Interest Rate Parity Q

Investopedia gives that F = S (1+if)/(1+id)

Schweser gives F=S (1+id)/(1+if)

I am confused what’s domestic what’s foriegn.

I remember I did some question before where domestic actually means where I invested (so foreign asset) I mean come on, can any one clear this for me?

it depends on your quote of exchange rate

if S quoted as DC/FC

let’s use F=S (1+id)/(1+if)

instead of looking at it as domestic foreign … I look at it this way:

Say you are given a USD/EUR exchange rate.

My formula translates as:

F in USD/EUR = S in USD/EUR * (1+rusd) / (1+reur)

based on this – the only difference between what investopedia & Schweser are showing F and S are FC/DC in Investopedia while it is DC/FC in Schweser.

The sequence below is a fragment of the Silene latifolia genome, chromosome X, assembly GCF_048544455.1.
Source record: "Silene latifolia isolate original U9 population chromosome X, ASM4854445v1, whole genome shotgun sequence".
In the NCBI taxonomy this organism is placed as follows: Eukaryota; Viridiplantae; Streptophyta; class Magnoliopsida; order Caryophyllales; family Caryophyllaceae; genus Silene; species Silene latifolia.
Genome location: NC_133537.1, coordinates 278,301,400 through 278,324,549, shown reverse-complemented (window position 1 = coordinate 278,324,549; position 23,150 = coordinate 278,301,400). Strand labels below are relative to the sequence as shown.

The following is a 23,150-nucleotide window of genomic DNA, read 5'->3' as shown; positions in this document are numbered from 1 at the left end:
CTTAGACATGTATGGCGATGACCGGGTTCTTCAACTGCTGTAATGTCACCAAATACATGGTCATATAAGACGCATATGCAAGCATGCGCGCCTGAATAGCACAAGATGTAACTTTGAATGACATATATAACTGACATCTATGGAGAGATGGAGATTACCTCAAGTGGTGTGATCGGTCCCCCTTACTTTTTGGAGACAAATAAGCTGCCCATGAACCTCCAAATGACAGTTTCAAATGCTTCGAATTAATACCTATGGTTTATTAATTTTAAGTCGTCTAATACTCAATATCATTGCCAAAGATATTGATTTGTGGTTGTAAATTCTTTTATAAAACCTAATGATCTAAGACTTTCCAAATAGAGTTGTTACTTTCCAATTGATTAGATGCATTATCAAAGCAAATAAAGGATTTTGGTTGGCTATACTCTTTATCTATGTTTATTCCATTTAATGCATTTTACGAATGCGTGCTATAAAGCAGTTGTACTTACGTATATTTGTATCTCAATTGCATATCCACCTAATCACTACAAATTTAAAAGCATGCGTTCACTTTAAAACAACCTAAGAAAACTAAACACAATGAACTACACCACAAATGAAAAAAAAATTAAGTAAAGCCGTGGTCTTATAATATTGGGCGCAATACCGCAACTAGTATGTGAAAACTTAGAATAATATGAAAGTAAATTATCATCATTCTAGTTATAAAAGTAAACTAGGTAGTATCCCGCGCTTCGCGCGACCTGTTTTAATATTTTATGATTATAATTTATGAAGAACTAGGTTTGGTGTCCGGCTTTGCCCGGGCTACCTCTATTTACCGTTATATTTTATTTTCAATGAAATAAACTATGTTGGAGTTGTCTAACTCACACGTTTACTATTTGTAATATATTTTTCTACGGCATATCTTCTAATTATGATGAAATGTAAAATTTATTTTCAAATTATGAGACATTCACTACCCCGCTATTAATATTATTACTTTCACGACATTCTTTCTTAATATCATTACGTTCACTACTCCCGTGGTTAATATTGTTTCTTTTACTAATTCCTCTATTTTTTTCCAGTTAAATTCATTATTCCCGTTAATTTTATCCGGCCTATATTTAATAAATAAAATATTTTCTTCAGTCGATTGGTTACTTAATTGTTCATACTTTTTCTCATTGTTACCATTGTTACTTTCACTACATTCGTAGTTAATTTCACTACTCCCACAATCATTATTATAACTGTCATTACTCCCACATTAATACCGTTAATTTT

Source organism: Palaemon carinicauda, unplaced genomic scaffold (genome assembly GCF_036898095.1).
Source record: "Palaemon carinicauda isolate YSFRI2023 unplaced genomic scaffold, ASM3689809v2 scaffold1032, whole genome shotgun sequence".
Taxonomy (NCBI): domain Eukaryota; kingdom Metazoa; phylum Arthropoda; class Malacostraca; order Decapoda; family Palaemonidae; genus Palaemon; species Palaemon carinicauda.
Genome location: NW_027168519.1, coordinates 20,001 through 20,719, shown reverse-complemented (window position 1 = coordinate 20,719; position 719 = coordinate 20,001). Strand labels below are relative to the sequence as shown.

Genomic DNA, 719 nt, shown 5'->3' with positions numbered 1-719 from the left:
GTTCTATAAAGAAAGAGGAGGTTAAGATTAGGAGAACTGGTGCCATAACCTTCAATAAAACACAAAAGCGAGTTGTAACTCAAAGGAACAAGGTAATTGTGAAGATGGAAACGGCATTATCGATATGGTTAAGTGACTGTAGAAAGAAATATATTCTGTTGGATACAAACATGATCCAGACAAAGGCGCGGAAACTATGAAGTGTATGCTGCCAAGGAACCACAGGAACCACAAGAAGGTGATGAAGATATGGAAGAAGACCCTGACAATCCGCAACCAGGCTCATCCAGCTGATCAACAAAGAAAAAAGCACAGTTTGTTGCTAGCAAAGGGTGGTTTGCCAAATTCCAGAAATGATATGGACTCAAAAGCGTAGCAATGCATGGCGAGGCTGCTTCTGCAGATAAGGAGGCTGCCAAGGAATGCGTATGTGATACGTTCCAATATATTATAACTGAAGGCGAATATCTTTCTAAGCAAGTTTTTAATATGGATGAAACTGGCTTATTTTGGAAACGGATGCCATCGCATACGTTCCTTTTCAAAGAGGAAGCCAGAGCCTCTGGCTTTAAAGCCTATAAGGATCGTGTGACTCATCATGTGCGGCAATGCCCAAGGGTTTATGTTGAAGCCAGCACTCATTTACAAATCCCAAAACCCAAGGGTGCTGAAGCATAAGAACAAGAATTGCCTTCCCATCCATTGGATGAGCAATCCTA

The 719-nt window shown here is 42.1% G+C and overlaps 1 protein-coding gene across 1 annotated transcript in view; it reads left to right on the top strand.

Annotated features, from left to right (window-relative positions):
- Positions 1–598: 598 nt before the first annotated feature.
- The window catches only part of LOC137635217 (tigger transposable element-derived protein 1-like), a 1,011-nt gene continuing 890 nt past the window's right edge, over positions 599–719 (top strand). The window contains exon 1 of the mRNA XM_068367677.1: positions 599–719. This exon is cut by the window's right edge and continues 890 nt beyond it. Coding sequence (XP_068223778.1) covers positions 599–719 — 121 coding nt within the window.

If you remember that the domestic currency grows at the domestic risk-free rate and the foreign currency grows at the foreign risk-free rate, you’ll always do it correctly: USD grows at the USD rate, EUR grows at the EUR rate, JPY grows at the JPY rate, and so on.

Also, whenever you’re writing an exchange rate, always – _ always! _ – write both currencies: numerator and denominator; you won’t make a mistake.

Good advice yall.

Where in Canada to they say, “y’all”? I arrived in Toronto – excuse me: T’ron’o – today and will be here through Wednesday; nobody here says, “y’all”.

I was consulting in Charlottte, NC for 16 months: that’s where you hear, “y’all”.

Also, note that “y’all” is singular; “all y’all” is plural.

The top line is where you invested. The denominator is what you passed up on (typically back home). Think of it like that.

Don’t waste time getting confused on DC and FC.